LIEB BLOG

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Showing posts with label listentolieb. Show all posts
Showing posts with label listentolieb. Show all posts

Friday, January 07, 2022

Legal Analysis Podcast on Today's Supreme Court Hearings

Friday, September 17, 2021

Attorney Andrew Lieb Addresses Hearsay About Vaccine Mandates in the Workplace on Newsy

Sharing Attorney Andrew Lieb's interview on Newsy - He addressed hearsay about vaccine mandates in the workplace such as: Do you get unemployment if you get fired for refusing vaccination?

Thursday, September 16, 2021

Podcast | Legal Breakdown and Analysis of Biden's Employment Vaccine Mandate

 The Lieb Cast answers the following questions about Biden's employment vaccine mandate in the latest podcast: 


  1. Can Biden / OSHA issue an Executive Order / Regulation mandating employment vaccines? 
  2. Can the Federal Congress issue a statute mandating employment vaccines or is that a state's rights issue?
  3. What is the precedent for an individual state to issue a vaccine mandate and would it be upheld?
  4. Does it matter if an individual state's Governor or Legislature issued an employment vaccine mandate for enforceability?
  5. How does a sincerely held religious belief against vaccines avoid employment vaccine mandates?
  6. How can employers refuse an accommodation who has a disability or sincerely held belief and requests to avoid an employment vaccine mandate?

Plus, we discuss brisket, ice cream, 9/11, Rosh Hashanah, Yom Kippur, horse dewormers, and most importantly, we break down the hiring / staffing issues faced by employers everywhere.


Link to Podcast: https://www.listentolieb.com/876124/9172946-legal-breakdown-and-analysis-of-biden-s-employment-vaccine-mandate




Wednesday, September 15, 2021

What is a Sincerely Held Religious Belief?

We have been inundated with calls this morning, since Andrew Lieb's appearances on Fox 5, LI News Radio, and WFAN this past week so we thought it was important to put some general information out there for those seeking a vaccine exemption based upon sincerely held religious beliefs. 


To be clear, a sincerely held religious belief DOES NOT automatically get you an exemption from a vaccination requirement.

Instead, your religious belief will, at best, get you an adjustment (known as an accommodation) to a vaccine requirement if such adjustment does not create an undue hardship for your employer.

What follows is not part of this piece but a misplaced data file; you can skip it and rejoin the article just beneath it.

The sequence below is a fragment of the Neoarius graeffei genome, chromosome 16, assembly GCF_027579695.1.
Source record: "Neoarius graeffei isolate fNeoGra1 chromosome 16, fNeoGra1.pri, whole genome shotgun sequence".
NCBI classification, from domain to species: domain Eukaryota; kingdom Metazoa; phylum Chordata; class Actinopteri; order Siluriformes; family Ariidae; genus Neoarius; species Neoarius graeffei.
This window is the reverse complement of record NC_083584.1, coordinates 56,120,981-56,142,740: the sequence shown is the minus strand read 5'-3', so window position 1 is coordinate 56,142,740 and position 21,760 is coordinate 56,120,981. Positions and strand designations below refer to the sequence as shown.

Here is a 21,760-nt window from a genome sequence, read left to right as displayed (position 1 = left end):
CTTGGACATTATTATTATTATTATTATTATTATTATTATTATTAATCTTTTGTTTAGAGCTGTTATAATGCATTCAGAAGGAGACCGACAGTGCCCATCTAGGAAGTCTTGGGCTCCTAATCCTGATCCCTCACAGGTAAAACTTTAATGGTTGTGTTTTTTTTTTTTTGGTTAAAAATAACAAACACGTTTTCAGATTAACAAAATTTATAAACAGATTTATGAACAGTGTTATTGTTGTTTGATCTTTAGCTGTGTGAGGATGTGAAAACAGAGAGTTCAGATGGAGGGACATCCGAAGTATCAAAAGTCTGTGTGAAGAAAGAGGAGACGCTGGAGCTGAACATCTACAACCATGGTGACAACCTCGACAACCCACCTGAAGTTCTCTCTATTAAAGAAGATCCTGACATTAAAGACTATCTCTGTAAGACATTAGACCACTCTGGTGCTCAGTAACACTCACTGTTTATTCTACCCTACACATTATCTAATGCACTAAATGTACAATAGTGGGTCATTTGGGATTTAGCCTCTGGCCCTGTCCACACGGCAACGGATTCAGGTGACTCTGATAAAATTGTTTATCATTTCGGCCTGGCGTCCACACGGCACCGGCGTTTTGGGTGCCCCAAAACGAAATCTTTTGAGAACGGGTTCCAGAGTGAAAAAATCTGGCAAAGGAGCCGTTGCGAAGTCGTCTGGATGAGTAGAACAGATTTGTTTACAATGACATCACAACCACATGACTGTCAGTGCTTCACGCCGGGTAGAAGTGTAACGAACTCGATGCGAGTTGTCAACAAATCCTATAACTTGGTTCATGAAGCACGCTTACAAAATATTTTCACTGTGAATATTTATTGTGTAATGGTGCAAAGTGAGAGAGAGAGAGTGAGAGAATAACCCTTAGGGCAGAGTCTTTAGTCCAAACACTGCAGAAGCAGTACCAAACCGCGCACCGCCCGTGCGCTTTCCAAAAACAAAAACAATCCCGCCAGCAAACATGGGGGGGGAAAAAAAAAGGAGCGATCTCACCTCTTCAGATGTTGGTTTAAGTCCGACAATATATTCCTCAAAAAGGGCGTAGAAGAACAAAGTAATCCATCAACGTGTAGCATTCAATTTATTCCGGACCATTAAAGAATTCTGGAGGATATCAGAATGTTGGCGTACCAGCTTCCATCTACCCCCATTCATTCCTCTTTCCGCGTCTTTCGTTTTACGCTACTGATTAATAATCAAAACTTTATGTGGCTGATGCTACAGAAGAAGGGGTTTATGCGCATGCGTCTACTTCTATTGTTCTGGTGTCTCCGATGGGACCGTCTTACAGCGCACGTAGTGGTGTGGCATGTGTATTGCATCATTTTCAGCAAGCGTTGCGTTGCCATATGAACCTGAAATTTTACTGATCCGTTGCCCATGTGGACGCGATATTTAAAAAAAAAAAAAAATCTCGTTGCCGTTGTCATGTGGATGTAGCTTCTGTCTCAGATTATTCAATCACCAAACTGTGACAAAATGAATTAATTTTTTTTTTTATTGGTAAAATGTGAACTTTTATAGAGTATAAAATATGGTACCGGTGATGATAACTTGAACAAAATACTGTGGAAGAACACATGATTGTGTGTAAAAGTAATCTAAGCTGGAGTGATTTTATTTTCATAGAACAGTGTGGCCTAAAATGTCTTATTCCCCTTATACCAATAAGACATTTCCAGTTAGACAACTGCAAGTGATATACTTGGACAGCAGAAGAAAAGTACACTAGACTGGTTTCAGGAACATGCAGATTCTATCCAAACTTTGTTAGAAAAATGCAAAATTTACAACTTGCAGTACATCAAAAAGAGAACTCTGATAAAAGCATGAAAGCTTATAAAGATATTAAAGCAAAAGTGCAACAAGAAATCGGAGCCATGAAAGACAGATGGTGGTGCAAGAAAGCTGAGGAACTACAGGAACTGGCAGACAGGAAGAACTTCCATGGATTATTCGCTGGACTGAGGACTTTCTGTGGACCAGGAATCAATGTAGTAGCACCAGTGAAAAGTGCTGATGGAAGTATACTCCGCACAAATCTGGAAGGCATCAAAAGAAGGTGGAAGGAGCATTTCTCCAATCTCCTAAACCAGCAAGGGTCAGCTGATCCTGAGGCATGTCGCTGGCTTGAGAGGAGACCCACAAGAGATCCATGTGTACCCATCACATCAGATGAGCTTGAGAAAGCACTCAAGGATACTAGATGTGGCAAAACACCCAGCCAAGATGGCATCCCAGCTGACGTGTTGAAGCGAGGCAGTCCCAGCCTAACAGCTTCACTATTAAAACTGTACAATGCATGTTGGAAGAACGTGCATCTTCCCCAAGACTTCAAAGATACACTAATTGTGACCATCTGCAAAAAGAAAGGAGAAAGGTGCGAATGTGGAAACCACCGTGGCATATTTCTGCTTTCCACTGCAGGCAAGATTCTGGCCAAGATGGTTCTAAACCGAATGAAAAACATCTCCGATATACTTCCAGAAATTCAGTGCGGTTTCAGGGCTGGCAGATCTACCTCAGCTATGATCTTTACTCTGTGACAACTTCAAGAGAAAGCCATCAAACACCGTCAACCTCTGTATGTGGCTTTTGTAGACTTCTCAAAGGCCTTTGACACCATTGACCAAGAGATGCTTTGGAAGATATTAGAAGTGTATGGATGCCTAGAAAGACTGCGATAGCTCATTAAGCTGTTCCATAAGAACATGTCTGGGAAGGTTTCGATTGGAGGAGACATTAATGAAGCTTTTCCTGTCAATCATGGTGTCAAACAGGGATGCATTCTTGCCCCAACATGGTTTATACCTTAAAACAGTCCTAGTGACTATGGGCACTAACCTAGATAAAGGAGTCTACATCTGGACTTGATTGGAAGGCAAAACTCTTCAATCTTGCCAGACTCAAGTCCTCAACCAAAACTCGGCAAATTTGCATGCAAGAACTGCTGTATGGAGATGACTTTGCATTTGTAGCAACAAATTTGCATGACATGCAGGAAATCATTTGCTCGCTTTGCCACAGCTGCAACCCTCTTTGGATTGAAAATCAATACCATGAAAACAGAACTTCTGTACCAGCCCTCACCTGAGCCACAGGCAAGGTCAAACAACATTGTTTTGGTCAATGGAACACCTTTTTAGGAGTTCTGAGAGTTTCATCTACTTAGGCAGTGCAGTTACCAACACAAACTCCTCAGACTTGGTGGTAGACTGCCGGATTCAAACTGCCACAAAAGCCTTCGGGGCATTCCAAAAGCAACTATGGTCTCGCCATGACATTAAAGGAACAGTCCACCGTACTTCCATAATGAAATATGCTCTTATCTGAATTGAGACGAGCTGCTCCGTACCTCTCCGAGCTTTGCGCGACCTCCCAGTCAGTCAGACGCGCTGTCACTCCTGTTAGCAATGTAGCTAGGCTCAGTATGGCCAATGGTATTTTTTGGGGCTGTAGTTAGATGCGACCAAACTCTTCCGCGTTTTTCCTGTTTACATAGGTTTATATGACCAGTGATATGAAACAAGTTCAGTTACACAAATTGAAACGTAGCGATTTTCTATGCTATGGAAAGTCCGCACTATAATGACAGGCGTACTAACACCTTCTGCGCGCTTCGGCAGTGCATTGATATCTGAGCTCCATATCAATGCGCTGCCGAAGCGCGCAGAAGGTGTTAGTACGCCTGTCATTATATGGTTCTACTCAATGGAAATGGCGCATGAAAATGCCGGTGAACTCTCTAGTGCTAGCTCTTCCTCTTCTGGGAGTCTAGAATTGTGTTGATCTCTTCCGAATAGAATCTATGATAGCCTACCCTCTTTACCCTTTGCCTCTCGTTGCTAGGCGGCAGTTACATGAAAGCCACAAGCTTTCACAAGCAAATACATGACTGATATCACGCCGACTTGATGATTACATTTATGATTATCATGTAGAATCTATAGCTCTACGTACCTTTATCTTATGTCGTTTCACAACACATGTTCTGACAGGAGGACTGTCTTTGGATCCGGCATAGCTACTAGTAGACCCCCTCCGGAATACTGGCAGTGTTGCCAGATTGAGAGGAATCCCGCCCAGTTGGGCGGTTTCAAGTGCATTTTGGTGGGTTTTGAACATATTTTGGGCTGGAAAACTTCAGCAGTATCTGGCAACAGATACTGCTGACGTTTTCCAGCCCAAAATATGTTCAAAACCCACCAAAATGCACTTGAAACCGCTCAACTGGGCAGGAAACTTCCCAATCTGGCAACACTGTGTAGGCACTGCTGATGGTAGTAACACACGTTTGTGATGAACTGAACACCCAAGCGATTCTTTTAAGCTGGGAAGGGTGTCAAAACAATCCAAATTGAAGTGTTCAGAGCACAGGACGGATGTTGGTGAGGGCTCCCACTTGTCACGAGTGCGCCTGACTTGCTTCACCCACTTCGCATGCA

Let's break that down a little further.


First, the Equal Employment Opportunity Commission (EEOC) tells us what a sincerely held religious belief is means here. In summary, a sincerely held religious belief "concerns 'ultimate ideas' about 'life, purpose, and death.' Social, political, or economic philosophies, as well as mere personal preferences, are not 'religious'," 


As a result, if you want to claim a religious exemption, DO NOT make vaccine mandates POLITICAL. Instead, make your objection to vaccines SOLELY about your vision for life, purpose, and death. 


Moreover, don't be defeated if you are not a practicing member of an organized religion or if your religious leaders disagree with your ultimate ideas. Specifically, EEOC tells us that "new, uncommon, [beliefs, which are] not part of a formal church or sect, [and] only subscribed to by a small number of people, or that seem illogical or unreasonable to others" also qualify.  


That being said, there is another prong to the law that is being lost in the conversation today. 


An exemption to a vaccination requirement need only be given if it does not present an undue hardship to your employer.


Under federal law, employers are in the driver's seat because an undue hardship is anything that creates more than a de minimis cost. So, unless a worker works from home and wants to continue to work from home it will be a challenge to find a vaccine accommodation request that qualifies. Barriers, masks, tests, changed hours, modified locations, and the like will likely pose more than a de minimis cost and therefore, an accommodation request can be denied. But, that is ONLY under federal law. 


States, like New York, afford workers with more rights. In New York, a worker should receive an accommodation unless it imposes a significant expense or difficulty on an employer. That being said, accommodations that compromise the safety of others, such as co-works, customers, and the public, at large, always create undue hardships on employers. Therefore, workers should be highly conscious of public health when making their requests.


Putting this all together, a worker should carefully draft their accommodation request form and emphasize that they truly have a sincerely held religious belief by focusing away from politics and instead, on such issues as life, purpose, and death. Then, a worker's request should suggest alternatives to the vaccine such as limiting contact with others, regular COVID testing, and masking. Then, if the worker gets denied, they will have a good case for employment discrimination, which can and should be filed in court.


If that is the route that you are thinking, please hire a lawyer from the get go. Get any employment lawyer, at the start of it, because you are going to need to ensure that your initial accommodation request form (and other communications) do not kill your case before it's filed. You are also well advised to keep your politics out of it, out of social media, and away from your daily conversations. If you are truly seeking a religious exemption, politics aren't what is relevant, your right to worship freely is what matters.




Tuesday, September 14, 2021

Facing Covid Mandates at Work. Legal analysis with Attorney Andrew Lieb.